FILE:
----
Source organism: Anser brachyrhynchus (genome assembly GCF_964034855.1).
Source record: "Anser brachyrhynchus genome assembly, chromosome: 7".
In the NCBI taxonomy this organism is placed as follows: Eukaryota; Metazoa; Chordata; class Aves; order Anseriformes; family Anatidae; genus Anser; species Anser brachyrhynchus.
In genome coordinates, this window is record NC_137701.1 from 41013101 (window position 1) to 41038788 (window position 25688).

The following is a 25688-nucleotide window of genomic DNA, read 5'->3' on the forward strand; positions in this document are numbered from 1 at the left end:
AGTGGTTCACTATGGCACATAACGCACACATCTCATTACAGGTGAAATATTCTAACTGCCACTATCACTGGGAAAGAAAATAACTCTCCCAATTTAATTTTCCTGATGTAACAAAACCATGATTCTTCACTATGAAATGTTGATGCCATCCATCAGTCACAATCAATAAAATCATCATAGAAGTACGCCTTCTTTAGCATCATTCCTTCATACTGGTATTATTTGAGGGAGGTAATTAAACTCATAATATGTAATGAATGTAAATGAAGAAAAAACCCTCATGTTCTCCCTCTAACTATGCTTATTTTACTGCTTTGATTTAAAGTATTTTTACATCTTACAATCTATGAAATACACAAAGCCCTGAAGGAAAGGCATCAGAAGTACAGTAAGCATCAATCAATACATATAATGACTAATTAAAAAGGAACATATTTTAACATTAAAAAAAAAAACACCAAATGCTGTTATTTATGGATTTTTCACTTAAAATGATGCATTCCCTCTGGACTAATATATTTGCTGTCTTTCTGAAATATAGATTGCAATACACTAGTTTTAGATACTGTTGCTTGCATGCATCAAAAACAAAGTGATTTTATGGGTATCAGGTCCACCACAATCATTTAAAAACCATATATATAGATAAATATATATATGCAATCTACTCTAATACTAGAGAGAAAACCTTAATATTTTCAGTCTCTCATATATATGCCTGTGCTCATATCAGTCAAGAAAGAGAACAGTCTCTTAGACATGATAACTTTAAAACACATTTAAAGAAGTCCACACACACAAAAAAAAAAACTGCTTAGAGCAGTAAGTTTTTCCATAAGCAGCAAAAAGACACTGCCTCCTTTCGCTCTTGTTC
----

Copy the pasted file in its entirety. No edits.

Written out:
Source organism: Anser brachyrhynchus (genome assembly GCF_964034855.1).
Source record: "Anser brachyrhynchus genome assembly, chromosome: 7".
In the NCBI taxonomy this organism is placed as follows: Eukaryota; Metazoa; Chordata; class Aves; order Anseriformes; family Anatidae; genus Anser; species Anser brachyrhynchus.
In genome coordinates, this window is record NC_137701.1 from 41013101 (window position 1) to 41038788 (window position 25688).

The following is a 25688-nucleotide window of genomic DNA, read 5'->3' on the forward strand; positions in this document are numbered from 1 at the left end:
AGTGGTTCACTATGGCACATAACGCACACATCTCATTACAGGTGAAATATTCTAACTGCCACTATCACTGGGAAAGAAAATAACTCTCCCAATTTAATTTTCCTGATGTAACAAAACCATGATTCTTCACTATGAAATGTTGATGCCATCCATCAGTCACAATCAATAAAATCATCATAGAAGTACGCCTTCTTTAGCATCATTCCTTCATACTGGTATTATTTGAGGGAGGTAATTAAACTCATAATATGTAATGAATGTAAATGAAGAAAAAACCCTCATGTTCTCCCTCTAACTATGCTTATTTTACTGCTTTGATTTAAAGTATTTTTACATCTTACAATCTATGAAATACACAAAGCCCTGAAGGAAAGGCATCAGAAGTACAGTAAGCATCAATCAATACATATAATGACTAATTAAAAAGGAACATATTTTAACATTAAAAAAAAAAACACCAAATGCTGTTATTTATGGATTTTTCACTTAAAATGATGCATTCCCTCTGGACTAATATATTTGCTGTCTTTCTGAAATATAGATTGCAATACACTAGTTTTAGATACTGTTGCTTGCATGCATCAAAAACAAAGTGATTTTATGGGTATCAGGTCCACCACAATCATTTAAAAACCATATATATAGATAAATATATATATGCAATCTACTCTAATACTAGAGAGAAAACCTTAATATTTTCAGTCTCTCATATATATGCCTGTGCTCATATCAGTCAAGAAAGAGAACAGTCTCTTAGACATGATAACTTTAAAACACATTTAAAGAAGTCCACACACACAAAAAAAAAAACTGCTTAGAGCAGTAAGTTTTTCCATAAGCAGCAAAAAGACACTGCCTCCTTTCGCTCTTGTTC